REVEALED: Five steps to make your workplace Covid-secure!

REVEALED: Five steps to make your workplace Covid-secure!

Health and safety have never been more important than now. Follow these five steps, and you can make your workplace Covid-secure.

1. Risk assessment

As an employer, your duty is to protect people from harm. This includes taking reasonable steps to protect your workers and others from the coronavirus. This is called a Covid-19 risk assessment and it’ll help you manage risk and protect people.

You need to:

  • identify what work activity or situations might cause transmission of the virus
  • think about who could be at risk
  • decide how likely it is that someone could be exposed
  • act to remove the activity or situation, or if this isn’t possible, control the risk.

2. Social distancing

Where possible you should keep people at least 1,5 m apart. You must ensure that workers and other people visiting your workplace understand and comply with the measures you put in place. Social distancing should form part of your business’s risk assessment; it is one of the steps needed to help make your workplace Covid-secure.

Some of the measures you can put in place to maintain social distancing include:

  • using floor tape or paint to mark work areas
  • providing signage to remind people to keep a 1,5 to 2 m distance
  • having people working side-by-side rather than face-to-face
  • limiting movement of people who are:
    • rotating between jobs and equipment
    • using lifts and work vehicles
    • in high-traffic areas like corridors, turnstiles and walkways
    • allow only essential trips within buildings and between sites.

 

3. Cleaning, hygiene and handwashing

Frequent handwashing reduces the potential for the coronavirus to spread. It is a critical part of making and keeping your business Covid-secure.

Use signs and posters to encourage your workers to develop a thorough  handwashing technique and to remind them to catch coughs and sneezes in a tissue or arm and avoid touching their faces.

Provide:

  • handwashing facilities with running water, soap and paper towels or hand dryers
  • hand sanitiser at locations in addition to washrooms, such as sanitising stations in shops
  • hand sanitiser nearby for people getting in and out of vehicles or handling deliveries, if they are unable to wash their hands.

When completing your Covid-19 risk assessment, consider whether you need to provide additional handwashing facilities so that people can wash their hands frequently. Consider how often people should wash their hands, depending on where they work and how much contact they have with others. This will also help you to decide if and where you need to provide additional washing facilities. If you cannot provide them, you may need to provide hand sanitiser instead in busy areas.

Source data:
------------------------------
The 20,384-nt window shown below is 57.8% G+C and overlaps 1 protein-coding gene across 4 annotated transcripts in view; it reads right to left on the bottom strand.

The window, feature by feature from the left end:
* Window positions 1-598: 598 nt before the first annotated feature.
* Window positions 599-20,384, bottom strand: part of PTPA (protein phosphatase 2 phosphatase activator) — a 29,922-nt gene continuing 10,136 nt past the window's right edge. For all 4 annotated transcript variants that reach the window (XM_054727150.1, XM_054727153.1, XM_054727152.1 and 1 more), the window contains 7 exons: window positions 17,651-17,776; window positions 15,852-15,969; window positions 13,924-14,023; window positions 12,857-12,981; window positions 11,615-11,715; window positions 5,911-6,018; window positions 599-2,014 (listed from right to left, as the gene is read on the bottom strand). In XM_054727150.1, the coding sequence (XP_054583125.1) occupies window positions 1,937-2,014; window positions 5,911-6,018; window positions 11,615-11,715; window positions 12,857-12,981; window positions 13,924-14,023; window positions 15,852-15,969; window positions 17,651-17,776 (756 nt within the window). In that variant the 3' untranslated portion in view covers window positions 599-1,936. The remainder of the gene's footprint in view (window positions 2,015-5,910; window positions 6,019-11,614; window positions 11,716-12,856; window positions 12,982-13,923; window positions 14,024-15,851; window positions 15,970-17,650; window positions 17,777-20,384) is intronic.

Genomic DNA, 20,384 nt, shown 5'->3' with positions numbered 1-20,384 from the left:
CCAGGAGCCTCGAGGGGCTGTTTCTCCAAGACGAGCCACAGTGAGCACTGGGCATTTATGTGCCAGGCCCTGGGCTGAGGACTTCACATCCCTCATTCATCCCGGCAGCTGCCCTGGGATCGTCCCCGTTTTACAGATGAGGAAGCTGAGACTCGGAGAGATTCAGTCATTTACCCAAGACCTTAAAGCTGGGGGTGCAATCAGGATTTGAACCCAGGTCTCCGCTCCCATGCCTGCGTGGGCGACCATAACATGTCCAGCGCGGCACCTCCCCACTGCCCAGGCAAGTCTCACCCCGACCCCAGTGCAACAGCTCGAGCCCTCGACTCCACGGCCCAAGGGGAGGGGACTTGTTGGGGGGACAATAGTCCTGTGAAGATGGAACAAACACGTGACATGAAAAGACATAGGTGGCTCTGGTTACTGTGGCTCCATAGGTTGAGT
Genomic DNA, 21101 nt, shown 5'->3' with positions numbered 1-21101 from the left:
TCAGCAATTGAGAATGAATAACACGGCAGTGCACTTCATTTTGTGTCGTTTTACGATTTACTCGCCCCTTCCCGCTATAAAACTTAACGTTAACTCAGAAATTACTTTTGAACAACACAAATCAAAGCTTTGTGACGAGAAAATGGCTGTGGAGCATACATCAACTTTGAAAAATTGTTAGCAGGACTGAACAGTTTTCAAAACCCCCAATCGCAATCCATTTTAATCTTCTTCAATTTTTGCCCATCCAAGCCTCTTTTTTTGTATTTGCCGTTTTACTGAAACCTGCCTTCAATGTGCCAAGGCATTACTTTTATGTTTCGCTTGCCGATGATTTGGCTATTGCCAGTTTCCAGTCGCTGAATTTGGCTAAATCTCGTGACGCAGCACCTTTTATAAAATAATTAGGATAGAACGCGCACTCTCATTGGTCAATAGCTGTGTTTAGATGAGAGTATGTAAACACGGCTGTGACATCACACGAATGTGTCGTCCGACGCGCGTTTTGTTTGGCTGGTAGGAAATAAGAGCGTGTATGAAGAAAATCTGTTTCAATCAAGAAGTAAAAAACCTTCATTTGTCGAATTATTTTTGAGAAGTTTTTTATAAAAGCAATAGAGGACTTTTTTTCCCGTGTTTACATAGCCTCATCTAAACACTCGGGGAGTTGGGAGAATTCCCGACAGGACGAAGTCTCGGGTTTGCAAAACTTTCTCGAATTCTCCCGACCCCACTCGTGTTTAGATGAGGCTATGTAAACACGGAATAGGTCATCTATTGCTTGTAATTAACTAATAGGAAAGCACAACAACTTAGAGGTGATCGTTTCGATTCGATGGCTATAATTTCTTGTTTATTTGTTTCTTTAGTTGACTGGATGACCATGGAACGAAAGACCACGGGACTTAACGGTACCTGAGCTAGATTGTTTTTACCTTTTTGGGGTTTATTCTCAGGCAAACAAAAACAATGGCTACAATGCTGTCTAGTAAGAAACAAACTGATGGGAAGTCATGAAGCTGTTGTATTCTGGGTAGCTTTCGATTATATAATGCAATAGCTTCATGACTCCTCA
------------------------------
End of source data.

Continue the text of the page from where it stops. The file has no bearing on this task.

When you complete your risk assessment, think about:

  • providing handwashing facilities at entry/exit points so people can wash their hands when they arrive and leave work – if this is not possible, provide hand sanitiser
  • where to locate extra handwashing facilities so people can wash their hands frequently
  • making sure your handwashing facilities have running water, soap and paper towels or hand dryers
  • identifying where extra hand sanitiser points are needed, in addition to washing facilities.

 

4. Talk to workers and provide information

Consult and involve people in the steps you’re taking, so you can:

  • explain the changes you’re planning to work safely
  • make sure changes will work and hear their ideas
  • continue to operate your business safely.

You can download an excellent free guide on talking to your workers about Covid here.

5. Don’t forget those who are working from home

As an employer, you have the same health and safety responsibilities for home workers as for any other workers.

When your employee is working from home, permanently or temporarily, you as the employer should consider:

  • How will you keep in touch with them?
  • What work activity will they be doing (and for how long)?
  • Can the work be done safely?
  • Do you need to put control measures in place to protect them?

There will always be greater risks for lone workers with no direct supervision or anyone to help them if things go wrong. Keep in touch with lone workers, including those working from home, and ensure regular contact to make sure they are healthy and safe.

Working at home can cause work-related stress and affect people’s mental health. Being away from managers and colleagues could make it difficult for them to get proper support. So, put procedures in place so you can keep in direct contact with home workers so you can recognise signs of stress as early as possible.

Further reading:

You can also download an extract from the South African Gazette on Consolidated Coronavirus COVID-19 Direction on Occupational Health and Safety Measures in Workplaces for free here.

Source: Health and Safety Executive, the government agency responsible for the encouragement, regulation and enforcement of workplace health, safety and welfare, and for research into occupational risks in Great Britain. It contains public sector information published by the Health and Safety Executive and licensed under the Open Government Licence.

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